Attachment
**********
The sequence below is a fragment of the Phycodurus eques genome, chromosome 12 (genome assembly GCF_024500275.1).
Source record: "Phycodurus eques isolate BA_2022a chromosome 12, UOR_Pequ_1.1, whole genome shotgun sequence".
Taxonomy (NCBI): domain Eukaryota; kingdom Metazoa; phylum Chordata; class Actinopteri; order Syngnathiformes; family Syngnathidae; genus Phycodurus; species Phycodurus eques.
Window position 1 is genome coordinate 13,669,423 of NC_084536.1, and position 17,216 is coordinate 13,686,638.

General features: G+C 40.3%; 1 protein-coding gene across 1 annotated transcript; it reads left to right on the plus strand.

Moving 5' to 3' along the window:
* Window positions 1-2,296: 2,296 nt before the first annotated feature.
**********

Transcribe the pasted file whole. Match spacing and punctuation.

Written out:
The sequence below is a fragment of the Phycodurus eques genome, chromosome 12 (genome assembly GCF_024500275.1).
Source record: "Phycodurus eques isolate BA_2022a chromosome 12, UOR_Pequ_1.1, whole genome shotgun sequence".
Taxonomy (NCBI): domain Eukaryota; kingdom Metazoa; phylum Chordata; class Actinopteri; order Syngnathiformes; family Syngnathidae; genus Phycodurus; species Phycodurus eques.
Window position 1 is genome coordinate 13,669,423 of NC_084536.1, and position 17,216 is coordinate 13,686,638.

General features: G+C 40.3%; 1 protein-coding gene across 1 annotated transcript; it reads left to right on the plus strand.

Moving 5' to 3' along the window:
* Window positions 1-2,296: 2,296 nt before the first annotated feature.